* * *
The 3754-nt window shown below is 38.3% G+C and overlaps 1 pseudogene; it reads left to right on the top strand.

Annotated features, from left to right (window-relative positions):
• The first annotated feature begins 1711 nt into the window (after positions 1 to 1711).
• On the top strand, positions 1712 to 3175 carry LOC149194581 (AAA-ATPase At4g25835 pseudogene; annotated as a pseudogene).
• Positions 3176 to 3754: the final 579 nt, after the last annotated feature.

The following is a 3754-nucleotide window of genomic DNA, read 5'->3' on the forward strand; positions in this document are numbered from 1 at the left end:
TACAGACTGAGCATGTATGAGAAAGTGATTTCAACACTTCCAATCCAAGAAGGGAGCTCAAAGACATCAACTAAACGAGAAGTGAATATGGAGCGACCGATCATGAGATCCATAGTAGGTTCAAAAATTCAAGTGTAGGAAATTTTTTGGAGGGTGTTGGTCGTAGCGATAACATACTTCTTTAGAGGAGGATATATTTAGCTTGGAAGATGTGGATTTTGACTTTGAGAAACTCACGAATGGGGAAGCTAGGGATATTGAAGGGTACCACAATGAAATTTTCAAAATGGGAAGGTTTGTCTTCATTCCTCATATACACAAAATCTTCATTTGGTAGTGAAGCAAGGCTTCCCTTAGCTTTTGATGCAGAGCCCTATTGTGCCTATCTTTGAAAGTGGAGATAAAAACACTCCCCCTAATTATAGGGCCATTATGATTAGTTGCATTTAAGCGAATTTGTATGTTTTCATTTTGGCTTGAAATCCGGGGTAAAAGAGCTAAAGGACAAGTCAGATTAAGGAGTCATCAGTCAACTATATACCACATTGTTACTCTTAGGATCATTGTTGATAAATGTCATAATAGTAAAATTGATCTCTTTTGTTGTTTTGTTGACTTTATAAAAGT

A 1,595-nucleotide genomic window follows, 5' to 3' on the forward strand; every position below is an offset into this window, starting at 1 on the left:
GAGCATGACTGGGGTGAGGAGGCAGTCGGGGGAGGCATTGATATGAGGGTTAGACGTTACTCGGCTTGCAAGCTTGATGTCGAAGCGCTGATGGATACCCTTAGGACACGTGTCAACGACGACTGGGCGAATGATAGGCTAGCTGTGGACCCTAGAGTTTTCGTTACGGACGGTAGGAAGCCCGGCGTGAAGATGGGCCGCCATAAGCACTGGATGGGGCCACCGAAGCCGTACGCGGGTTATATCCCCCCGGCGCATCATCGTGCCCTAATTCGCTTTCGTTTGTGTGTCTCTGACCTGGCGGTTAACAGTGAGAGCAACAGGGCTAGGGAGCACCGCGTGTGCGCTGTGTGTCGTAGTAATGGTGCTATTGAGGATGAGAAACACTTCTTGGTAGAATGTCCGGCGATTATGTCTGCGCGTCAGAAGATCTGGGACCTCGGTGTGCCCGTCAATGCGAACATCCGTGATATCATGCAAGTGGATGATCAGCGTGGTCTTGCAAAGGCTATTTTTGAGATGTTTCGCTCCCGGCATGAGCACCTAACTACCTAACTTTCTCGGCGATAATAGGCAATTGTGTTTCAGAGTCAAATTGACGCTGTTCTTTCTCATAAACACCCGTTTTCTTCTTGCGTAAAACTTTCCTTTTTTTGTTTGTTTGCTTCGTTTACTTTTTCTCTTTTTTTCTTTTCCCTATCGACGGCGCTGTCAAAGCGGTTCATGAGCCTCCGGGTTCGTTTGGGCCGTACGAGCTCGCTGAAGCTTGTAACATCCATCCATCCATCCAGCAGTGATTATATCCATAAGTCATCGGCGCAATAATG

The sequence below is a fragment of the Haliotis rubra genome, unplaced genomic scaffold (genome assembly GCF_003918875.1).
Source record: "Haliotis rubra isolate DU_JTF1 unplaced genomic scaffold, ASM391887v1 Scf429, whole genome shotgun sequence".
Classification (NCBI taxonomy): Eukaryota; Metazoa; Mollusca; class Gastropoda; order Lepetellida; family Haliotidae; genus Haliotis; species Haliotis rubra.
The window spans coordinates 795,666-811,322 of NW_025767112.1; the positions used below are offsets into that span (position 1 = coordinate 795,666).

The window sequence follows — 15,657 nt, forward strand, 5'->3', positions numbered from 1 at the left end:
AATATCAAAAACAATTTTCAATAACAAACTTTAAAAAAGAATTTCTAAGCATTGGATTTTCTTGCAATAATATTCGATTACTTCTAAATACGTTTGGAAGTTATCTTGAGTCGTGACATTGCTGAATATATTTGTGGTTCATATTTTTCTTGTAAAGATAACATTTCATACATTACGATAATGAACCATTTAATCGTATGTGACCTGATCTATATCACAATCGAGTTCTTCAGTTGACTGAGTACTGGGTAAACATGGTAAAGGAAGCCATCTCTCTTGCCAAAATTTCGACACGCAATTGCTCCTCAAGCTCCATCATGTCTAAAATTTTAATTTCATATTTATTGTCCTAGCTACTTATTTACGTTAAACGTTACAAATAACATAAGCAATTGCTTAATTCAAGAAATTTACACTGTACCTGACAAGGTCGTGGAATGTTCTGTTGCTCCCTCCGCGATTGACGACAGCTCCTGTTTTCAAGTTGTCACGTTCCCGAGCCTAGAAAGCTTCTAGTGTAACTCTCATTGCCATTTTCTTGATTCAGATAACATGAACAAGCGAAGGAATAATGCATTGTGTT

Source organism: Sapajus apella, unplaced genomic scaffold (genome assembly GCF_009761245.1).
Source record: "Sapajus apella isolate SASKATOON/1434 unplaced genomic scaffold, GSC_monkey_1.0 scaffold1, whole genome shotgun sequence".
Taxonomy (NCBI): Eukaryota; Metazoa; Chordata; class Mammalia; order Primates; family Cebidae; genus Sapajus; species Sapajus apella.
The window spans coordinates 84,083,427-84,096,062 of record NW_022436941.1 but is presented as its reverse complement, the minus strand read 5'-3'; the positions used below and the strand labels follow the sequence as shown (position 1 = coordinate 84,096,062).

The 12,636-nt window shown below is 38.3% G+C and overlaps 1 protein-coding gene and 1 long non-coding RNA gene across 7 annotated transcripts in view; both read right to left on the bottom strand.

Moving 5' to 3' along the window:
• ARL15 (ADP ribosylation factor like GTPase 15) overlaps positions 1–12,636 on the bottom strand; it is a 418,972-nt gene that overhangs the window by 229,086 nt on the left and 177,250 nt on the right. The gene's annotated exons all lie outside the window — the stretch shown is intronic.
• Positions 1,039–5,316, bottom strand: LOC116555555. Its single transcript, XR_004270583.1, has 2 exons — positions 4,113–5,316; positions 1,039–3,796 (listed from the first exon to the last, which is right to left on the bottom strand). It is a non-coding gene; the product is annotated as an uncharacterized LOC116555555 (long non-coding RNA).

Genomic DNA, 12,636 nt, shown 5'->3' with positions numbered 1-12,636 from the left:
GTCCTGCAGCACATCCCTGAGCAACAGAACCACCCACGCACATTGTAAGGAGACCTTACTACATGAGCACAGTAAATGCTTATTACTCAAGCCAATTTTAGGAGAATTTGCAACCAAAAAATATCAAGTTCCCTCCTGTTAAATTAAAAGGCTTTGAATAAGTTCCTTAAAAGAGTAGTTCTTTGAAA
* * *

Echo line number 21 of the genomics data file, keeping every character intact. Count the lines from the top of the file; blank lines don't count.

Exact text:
Moving 5' to 3' along the window: